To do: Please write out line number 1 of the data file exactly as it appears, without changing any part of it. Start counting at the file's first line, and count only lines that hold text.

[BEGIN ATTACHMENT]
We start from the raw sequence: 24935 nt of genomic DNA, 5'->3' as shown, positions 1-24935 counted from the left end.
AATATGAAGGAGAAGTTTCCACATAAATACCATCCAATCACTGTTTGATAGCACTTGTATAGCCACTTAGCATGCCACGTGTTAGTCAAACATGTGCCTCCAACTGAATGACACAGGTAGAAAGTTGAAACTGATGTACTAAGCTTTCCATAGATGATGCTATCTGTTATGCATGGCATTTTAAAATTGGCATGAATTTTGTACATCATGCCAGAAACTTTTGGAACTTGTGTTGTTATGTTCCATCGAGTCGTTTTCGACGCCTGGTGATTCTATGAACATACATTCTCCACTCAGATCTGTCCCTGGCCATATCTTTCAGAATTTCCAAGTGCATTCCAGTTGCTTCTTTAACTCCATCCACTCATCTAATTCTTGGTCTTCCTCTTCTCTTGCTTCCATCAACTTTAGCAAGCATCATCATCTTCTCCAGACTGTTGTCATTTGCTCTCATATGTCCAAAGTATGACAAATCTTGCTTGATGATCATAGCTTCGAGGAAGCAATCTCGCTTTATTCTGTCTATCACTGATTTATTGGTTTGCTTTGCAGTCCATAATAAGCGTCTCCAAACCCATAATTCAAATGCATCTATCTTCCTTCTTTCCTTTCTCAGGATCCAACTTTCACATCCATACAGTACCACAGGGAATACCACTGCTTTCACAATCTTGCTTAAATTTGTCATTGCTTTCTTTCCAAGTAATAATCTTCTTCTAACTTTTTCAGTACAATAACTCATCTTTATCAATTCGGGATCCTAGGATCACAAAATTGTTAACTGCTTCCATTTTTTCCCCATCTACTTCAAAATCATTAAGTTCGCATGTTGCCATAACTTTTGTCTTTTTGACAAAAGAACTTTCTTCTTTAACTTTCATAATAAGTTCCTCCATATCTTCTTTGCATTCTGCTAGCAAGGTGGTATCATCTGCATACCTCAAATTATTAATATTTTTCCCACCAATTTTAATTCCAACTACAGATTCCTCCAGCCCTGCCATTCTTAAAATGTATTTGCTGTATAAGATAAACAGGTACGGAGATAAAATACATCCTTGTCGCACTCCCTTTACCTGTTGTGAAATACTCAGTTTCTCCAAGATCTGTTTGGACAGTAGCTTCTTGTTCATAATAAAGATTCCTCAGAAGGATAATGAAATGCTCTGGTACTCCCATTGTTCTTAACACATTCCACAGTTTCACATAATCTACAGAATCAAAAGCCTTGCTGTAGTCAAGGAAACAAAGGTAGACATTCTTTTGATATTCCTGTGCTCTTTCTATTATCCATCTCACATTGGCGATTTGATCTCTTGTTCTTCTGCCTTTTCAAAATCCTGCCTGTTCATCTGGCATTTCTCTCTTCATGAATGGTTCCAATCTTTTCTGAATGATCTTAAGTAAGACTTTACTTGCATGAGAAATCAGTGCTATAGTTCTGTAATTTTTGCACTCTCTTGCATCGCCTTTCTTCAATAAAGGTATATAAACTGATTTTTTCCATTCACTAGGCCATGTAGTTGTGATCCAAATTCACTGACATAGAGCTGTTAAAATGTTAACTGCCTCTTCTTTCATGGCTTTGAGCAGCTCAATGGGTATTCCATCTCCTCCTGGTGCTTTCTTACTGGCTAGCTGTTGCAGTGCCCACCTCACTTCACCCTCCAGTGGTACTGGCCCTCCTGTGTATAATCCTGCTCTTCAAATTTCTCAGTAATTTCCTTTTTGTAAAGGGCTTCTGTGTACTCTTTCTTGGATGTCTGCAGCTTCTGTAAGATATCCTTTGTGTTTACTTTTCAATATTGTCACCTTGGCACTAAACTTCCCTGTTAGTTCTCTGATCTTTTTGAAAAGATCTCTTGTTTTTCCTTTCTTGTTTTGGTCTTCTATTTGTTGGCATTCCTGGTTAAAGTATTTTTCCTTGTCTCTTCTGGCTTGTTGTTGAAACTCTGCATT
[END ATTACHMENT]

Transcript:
We start from the raw sequence: 24935 nt of genomic DNA, 5'->3' as shown, positions 1-24935 counted from the left end.